Consider changing pagination to just "Previous" and "Next" buttons
This is a somewhat controversial proposal: to stop using the regular pagination that renders a page number for every page in favour of just "Previous" and "Next" buttons.
The reasoning behind this is two-fold:
- Usability / Usefulness
To render the various page buttons (1, 2, 3, 200, last, etc) we need to know the total number of rows that we may end up displaying. This is done by running a SQL query that counts the number of rows, taking into account whatever filters (e.g. labels) may be set.
Unfortunately counting rows can be pretty slow as a table gets bigger. While one can cache the output this gets increasingly more complex as more filters are added over time. Even with the right indexes a
COUNT(*) can still take up a decent amount of the total time spent in SQL queries per page.
Usability / Usefulness
Currently out pagination looks more or less like this:
Prev 1 2 3 4 5 … Next Last »
This brings up the question: do users actually care about all the individual page numbers? How would somebody know what page number to navigate to? In particular, how is this better than just having a "Next page" button. This is something that could probably be best answered by those actually doing usability/UX research. Personally I can't really think of a case where one would e.g. navigate to an issues list and say to themselves "Aha! I know, that one issue is probably on page 14".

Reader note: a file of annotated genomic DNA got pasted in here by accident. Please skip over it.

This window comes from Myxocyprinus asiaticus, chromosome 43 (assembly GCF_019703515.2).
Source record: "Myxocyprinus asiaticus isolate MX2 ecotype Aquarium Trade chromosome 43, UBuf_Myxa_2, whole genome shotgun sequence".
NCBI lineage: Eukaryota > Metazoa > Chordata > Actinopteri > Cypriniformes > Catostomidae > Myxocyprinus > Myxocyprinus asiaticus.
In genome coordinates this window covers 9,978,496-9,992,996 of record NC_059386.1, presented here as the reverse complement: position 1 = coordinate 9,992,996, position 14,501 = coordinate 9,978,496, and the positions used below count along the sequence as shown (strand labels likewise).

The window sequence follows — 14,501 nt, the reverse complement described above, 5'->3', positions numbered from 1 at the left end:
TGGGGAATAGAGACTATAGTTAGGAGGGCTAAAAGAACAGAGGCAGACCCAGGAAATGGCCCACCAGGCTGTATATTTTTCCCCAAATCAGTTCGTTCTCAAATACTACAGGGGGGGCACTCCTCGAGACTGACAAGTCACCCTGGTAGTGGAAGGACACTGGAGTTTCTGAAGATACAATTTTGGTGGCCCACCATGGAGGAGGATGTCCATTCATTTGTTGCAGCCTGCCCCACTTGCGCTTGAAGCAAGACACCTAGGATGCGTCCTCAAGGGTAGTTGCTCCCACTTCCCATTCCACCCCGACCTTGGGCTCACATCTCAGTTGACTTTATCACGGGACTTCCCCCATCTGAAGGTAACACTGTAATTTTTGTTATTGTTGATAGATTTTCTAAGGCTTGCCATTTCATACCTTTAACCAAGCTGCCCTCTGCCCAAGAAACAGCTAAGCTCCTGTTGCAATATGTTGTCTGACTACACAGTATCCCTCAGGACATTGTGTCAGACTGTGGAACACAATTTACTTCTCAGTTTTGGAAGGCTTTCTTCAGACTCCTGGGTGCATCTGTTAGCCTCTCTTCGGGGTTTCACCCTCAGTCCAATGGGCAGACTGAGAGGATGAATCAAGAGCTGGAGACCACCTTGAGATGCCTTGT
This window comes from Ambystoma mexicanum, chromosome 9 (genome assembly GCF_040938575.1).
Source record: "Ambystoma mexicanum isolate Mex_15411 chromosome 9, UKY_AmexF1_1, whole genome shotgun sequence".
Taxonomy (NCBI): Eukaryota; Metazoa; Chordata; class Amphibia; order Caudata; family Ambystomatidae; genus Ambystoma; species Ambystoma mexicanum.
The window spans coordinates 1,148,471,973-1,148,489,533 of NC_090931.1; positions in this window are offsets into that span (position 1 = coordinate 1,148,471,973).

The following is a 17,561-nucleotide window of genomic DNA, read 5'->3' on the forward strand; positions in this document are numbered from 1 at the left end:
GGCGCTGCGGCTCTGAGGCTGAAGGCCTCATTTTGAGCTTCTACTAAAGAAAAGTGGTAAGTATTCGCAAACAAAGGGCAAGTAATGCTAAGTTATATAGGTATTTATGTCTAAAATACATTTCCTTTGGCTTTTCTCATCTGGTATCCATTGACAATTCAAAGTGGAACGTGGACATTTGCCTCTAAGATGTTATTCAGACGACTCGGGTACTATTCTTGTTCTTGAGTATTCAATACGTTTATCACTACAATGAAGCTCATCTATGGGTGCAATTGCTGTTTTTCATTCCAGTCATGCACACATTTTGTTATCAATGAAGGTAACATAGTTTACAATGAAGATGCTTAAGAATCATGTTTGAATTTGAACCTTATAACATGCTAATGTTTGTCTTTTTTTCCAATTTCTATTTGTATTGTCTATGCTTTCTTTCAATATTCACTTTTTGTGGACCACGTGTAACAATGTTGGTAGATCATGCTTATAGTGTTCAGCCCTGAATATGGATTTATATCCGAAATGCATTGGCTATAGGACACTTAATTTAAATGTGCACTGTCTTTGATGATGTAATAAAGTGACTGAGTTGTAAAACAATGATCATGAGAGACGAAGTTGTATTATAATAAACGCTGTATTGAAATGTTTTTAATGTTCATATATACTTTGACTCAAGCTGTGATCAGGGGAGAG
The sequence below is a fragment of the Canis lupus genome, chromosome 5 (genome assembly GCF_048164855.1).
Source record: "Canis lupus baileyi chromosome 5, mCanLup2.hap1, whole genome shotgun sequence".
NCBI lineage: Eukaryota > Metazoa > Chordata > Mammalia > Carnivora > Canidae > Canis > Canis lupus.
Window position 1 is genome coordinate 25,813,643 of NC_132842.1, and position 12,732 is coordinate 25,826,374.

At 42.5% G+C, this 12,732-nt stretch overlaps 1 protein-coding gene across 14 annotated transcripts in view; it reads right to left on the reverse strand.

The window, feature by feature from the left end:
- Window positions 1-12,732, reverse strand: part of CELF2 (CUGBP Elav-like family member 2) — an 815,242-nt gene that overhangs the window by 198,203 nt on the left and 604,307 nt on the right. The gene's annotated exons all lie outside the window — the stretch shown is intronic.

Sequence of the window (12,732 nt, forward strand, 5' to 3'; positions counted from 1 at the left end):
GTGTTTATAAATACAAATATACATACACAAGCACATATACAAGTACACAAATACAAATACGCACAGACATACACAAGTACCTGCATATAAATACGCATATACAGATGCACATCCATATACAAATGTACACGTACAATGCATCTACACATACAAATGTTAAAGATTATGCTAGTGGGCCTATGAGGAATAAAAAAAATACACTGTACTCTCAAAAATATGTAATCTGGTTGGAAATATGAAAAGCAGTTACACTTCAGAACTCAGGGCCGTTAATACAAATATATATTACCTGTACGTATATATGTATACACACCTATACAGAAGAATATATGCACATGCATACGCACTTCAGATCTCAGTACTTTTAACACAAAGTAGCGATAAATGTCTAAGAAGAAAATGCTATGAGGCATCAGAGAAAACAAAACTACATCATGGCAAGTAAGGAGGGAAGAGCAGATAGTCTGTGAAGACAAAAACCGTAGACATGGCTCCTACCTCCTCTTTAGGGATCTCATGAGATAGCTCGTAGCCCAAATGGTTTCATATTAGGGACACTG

Having a simple "Previous" and "Next" button of sorts would at least solve the performance problem. Displaying these buttons can be done conditionally quite easily:
- We determine how many rows we want to display per page
- When the OFFSET is 0 we don't show "Previous"
- When the OFFSET is greater than 0 we show "Next", except when no rows were returned
For this setup no additional
COUNT(*) queries are needed. Further, we can change the pagination system this way to use keyset pagination (https://www.citusdata.com/blog/2016/03/30/five-ways-to-paginate/), a setup where we paginate using ID ranges. In other words, instead of this:
SELECT * FROM issues WHERE project_id = X ORDER BY created_at DESC LIMIT 20 OFFSET 0
We'd use something like this:
SELECT * FROM issues WHERE project_id = X AND id > Y ORDER BY created_at DESC LIMIT 20
This particular approach to pagination is much faster, especially once you navigate away from the first few pages.